UA-177830497-1Champions League | Condensed version set to kick off VMediaNetwork

Champions League | Condensed version set to kick off


A condensed version of the Champions League group stage finally gets under way on Tuesday, with COVID-19-related disruptions an ever-present threat hanging over the competition.

The 32-team contest will start one month later than usual, a knock-on effect of the pandemic interrupting last season for three months, although the group stage will finish as usual in early December with six match-days squeezed into a 50-day period.

It kicks off with a heavyweight clash between Paris St. Germain and Manchester United on Tuesday in Group H, bringing back memories of the English side’s comeback two seasons ago when it won on away goals after losing 2-0 at home.

Barcelona hosts Hungarians Ferencvaros, back in the group stage after a 25-year absence, in another Tuesday match, while Wednesday’s games include titleholder Bayern Munich v Atletico Madrid and Ajax v Liverpool.

UEFA settled on the new time-frame in early June when the pandemic appeared to be under control in Europe. But with the recent surge in infection numbers around the continent, it has begun to look increasingly ambitious.

Ronaldo to miss opener

Cristiano Ronaldo is among the players who have tested positive recently, and he will miss Juventus’ opening match away to Dynamo Kiev on Tuesday.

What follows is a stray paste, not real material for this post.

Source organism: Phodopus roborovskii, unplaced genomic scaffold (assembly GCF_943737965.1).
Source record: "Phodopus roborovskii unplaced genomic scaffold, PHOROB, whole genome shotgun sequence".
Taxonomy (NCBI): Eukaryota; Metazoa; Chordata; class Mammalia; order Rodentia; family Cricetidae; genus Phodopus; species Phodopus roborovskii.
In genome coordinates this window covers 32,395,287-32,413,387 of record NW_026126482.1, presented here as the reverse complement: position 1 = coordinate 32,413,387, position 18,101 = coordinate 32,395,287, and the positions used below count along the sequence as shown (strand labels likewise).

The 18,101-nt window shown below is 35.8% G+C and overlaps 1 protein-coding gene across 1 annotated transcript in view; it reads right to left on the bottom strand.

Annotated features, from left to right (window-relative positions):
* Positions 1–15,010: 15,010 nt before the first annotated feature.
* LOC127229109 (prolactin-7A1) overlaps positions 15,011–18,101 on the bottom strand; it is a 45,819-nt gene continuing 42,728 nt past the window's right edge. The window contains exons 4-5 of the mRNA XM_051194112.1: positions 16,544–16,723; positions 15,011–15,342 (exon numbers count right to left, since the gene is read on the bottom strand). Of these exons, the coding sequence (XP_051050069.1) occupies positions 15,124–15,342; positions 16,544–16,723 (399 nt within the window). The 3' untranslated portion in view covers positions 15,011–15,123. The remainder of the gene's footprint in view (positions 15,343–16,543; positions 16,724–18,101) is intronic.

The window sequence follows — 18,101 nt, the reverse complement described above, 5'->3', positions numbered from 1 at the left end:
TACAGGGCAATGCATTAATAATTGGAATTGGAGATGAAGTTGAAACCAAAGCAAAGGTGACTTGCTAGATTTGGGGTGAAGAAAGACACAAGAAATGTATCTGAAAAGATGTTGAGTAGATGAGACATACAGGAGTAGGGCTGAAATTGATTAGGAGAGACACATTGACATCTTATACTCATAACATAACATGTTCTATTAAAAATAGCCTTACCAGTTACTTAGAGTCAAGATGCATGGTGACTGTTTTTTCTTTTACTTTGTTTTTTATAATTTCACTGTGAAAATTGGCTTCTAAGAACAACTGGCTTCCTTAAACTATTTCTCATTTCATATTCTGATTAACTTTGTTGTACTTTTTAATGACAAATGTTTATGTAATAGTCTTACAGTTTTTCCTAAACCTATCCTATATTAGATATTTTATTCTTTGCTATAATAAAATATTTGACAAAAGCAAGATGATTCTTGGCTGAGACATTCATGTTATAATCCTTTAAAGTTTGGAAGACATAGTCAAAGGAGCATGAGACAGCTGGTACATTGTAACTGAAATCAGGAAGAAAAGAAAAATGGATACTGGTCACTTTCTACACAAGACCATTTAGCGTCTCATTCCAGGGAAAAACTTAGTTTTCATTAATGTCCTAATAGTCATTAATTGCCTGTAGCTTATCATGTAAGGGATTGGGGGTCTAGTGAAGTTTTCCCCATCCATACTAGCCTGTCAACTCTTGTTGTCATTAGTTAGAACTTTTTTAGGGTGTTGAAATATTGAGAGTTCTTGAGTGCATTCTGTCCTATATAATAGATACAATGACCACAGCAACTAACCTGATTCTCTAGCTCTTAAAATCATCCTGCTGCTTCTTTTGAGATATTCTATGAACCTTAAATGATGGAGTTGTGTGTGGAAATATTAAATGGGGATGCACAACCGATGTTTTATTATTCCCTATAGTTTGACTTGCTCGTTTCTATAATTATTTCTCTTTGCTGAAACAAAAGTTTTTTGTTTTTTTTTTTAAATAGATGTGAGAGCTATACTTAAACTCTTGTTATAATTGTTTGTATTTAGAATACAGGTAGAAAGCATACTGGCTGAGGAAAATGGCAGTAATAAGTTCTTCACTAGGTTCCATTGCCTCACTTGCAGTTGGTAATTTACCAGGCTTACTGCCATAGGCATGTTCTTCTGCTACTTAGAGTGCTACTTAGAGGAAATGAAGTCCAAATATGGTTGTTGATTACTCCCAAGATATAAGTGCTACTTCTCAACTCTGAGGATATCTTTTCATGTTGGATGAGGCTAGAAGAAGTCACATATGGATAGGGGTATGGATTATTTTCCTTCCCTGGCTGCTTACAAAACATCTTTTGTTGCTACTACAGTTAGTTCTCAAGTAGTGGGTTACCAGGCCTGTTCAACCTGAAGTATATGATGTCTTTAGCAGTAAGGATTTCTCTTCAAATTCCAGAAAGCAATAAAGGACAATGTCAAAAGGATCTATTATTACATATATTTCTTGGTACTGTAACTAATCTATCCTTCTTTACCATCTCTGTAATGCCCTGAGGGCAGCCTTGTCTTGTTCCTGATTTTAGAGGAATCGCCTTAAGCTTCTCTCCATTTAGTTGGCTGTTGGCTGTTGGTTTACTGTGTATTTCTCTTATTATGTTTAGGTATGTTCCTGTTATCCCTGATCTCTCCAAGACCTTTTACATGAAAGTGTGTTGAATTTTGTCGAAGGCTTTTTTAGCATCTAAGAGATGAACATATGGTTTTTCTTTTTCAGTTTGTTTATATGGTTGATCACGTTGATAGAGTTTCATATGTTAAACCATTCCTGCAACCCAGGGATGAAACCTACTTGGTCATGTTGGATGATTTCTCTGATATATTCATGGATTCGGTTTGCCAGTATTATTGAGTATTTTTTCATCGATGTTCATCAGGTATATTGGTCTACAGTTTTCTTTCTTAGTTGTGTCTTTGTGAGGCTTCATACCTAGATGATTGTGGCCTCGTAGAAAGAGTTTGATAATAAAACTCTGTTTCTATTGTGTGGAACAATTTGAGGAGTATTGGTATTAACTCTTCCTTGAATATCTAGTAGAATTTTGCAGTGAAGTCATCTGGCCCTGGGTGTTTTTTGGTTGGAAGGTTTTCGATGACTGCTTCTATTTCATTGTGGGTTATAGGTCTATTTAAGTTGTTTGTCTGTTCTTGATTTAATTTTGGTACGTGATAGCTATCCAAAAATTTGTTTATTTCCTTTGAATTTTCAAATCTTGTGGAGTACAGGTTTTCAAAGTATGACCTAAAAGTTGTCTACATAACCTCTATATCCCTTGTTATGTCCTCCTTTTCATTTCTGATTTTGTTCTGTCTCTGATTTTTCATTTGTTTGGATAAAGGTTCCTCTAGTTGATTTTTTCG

The Portuguese could also be forced to sit out the following week’s match at home to Barcelona, when he is due to face his old rival Lionel Messi for the first time in over two years.

UEFA has drawn up a detailed health protocol which, in principle, allows teams to play even if members of the squad test positive.

As long as a team has a minimum of 13 available players including one goalkeeper, matches can go ahead.

Clubs will also be allowed to field players who were not initially registered for the competition to make up the numbers.

However, UEFA recognises that national authorities could intervene and order an entire team into quarantine, as happened in a European under-21 qualifier between Iceland and Italy.

Forfeiting matches

UEFA’s rules say that teams may have to forfeit matches in the Champions League, particularly if they fail to inform it of restrictions imposed by local authorities on either themselves or the visiting team.

However, UEFA says it may also reschedule matches in some cases and has set a deadline of Jan. 28 for them to be played, giving clubs a potential seven-week extension to complete their fixtures.



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